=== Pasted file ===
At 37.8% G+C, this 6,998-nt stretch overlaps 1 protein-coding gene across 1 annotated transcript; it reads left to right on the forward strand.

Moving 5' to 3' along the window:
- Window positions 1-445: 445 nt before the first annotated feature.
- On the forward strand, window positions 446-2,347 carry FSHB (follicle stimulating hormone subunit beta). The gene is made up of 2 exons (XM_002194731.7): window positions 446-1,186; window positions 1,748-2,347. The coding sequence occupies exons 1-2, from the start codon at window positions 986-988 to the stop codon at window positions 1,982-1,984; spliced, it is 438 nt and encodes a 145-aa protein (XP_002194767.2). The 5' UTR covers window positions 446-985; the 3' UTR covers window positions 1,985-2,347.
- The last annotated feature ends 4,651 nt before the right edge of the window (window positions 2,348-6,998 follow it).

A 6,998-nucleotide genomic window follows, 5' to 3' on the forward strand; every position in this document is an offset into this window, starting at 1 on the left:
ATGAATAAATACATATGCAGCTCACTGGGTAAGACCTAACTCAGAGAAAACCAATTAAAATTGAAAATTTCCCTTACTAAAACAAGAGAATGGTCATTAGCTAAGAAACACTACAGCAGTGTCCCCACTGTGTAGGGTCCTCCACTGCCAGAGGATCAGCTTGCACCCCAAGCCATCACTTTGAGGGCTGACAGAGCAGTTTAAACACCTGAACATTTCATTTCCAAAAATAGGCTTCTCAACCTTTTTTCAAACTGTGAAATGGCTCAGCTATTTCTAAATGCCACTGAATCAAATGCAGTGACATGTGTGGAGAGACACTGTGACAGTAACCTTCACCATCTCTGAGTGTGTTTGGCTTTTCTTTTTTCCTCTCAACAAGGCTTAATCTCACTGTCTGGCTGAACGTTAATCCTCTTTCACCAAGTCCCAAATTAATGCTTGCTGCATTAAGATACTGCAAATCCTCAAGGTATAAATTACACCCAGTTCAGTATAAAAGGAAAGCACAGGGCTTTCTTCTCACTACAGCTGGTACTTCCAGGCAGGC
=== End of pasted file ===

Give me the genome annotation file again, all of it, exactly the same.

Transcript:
At 37.8% G+C, this 6,998-nt stretch overlaps 1 protein-coding gene across 1 annotated transcript; it reads left to right on the forward strand.

Moving 5' to 3' along the window:
- Window positions 1-445: 445 nt before the first annotated feature.
- On the forward strand, window positions 446-2,347 carry FSHB (follicle stimulating hormone subunit beta). The gene is made up of 2 exons (XM_002194731.7): window positions 446-1,186; window positions 1,748-2,347. The coding sequence occupies exons 1-2, from the start codon at window positions 986-988 to the stop codon at window positions 1,982-1,984; spliced, it is 438 nt and encodes a 145-aa protein (XP_002194767.2). The 5' UTR covers window positions 446-985; the 3' UTR covers window positions 1,985-2,347.
- The last annotated feature ends 4,651 nt before the right edge of the window (window positions 2,348-6,998 follow it).

A 6,998-nucleotide genomic window follows, 5' to 3' on the forward strand; every position in this document is an offset into this window, starting at 1 on the left:
ATGAATAAATACATATGCAGCTCACTGGGTAAGACCTAACTCAGAGAAAACCAATTAAAATTGAAAATTTCCCTTACTAAAACAAGAGAATGGTCATTAGCTAAGAAACACTACAGCAGTGTCCCCACTGTGTAGGGTCCTCCACTGCCAGAGGATCAGCTTGCACCCCAAGCCATCACTTTGAGGGCTGACAGAGCAGTTTAAACACCTGAACATTTCATTTCCAAAAATAGGCTTCTCAACCTTTTTTCAAACTGTGAAATGGCTCAGCTATTTCTAAATGCCACTGAATCAAATGCAGTGACATGTGTGGAGAGACACTGTGACAGTAACCTTCACCATCTCTGAGTGTGTTTGGCTTTTCTTTTTTCCTCTCAACAAGGCTTAATCTCACTGTCTGGCTGAACGTTAATCCTCTTTCACCAAGTCCCAAATTAATGCTTGCTGCATTAAGATACTGCAAATCCTCAAGGTATAAATTACACCCAGTTCAGTATAAAAGGAAAGCACAGGGCTTTCTTCTCACTACAGCTGGTACTTCCAGGCAGGC